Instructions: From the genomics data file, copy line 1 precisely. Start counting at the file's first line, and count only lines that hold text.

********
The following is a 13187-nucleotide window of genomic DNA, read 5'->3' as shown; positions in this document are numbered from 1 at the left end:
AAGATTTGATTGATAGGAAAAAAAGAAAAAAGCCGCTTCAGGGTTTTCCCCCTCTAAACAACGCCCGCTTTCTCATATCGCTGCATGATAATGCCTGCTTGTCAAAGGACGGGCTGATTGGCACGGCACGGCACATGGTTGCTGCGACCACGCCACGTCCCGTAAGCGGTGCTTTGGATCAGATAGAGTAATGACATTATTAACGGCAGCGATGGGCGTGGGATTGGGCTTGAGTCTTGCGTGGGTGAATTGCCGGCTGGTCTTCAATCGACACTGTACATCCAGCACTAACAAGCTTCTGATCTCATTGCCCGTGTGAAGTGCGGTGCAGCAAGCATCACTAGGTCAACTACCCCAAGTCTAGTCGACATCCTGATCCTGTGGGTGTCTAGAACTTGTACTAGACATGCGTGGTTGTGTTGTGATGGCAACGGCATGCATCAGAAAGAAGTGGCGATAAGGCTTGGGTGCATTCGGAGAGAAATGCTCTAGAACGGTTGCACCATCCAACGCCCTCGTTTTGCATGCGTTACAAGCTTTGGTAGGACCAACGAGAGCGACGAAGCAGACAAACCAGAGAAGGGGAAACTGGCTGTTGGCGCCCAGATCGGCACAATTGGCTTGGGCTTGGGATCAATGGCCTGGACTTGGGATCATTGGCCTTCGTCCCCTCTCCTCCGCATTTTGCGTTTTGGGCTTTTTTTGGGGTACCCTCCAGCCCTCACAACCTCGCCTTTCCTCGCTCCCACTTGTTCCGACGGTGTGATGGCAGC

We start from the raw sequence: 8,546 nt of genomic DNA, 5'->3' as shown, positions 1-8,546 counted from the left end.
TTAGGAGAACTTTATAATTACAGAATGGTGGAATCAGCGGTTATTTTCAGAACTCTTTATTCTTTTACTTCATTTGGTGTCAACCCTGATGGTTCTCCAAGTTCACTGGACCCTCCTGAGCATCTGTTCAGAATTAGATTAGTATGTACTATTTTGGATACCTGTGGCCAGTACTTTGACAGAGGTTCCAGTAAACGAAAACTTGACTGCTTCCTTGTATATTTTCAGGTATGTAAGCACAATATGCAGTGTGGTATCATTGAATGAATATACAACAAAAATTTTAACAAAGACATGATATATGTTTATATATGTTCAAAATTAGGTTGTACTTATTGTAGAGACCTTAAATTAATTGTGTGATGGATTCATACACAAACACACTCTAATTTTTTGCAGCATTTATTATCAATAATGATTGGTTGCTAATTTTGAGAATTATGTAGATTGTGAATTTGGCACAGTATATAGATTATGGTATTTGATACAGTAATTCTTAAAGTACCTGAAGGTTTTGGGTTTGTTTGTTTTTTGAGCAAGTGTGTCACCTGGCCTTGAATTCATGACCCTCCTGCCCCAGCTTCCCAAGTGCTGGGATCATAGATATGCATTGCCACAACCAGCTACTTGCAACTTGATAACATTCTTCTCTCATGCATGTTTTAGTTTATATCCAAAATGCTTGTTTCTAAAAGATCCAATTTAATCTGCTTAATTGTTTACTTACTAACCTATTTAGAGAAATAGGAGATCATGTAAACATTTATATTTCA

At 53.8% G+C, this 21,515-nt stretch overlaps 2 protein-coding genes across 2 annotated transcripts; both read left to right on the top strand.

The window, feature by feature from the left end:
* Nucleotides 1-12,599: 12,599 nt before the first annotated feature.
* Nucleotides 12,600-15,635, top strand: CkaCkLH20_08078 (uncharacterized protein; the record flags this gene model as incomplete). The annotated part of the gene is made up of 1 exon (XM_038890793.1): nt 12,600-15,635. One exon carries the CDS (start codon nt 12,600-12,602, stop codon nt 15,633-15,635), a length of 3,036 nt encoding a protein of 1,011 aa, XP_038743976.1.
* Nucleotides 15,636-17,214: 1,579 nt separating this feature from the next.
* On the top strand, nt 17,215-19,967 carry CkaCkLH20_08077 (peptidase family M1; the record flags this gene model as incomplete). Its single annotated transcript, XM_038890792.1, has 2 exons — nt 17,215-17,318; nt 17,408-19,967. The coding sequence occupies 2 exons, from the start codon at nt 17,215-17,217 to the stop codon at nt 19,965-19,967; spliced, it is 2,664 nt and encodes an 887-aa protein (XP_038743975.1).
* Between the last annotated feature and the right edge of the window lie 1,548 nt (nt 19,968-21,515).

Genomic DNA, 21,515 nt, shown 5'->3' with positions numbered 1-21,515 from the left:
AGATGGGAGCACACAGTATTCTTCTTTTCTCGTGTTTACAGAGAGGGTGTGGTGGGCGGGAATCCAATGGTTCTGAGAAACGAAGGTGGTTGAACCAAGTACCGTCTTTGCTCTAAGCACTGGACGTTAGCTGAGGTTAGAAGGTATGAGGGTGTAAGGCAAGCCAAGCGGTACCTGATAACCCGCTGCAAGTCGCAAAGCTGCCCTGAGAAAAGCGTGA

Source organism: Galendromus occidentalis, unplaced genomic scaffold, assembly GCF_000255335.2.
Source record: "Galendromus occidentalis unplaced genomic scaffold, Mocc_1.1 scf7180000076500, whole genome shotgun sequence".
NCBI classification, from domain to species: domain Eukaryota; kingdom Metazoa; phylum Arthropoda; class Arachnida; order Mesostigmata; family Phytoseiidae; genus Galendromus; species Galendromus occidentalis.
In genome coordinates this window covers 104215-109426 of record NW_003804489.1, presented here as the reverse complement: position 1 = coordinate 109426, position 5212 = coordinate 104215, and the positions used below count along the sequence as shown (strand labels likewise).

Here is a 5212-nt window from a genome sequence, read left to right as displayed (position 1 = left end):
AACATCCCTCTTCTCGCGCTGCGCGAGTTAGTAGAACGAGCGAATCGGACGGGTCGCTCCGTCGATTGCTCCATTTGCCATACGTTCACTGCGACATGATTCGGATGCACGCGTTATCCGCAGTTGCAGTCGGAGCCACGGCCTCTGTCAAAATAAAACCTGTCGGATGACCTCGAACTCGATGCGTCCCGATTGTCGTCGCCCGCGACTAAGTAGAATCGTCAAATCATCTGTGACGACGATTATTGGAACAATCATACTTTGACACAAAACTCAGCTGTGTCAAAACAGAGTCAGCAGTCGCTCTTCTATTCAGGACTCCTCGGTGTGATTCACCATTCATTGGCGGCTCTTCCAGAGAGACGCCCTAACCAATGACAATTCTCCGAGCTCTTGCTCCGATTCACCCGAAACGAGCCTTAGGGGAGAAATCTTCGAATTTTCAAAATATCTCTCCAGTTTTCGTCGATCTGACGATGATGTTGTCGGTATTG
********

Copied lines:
The following is a 13187-nucleotide window of genomic DNA, read 5'->3' as shown; positions in this document are numbered from 1 at the left end: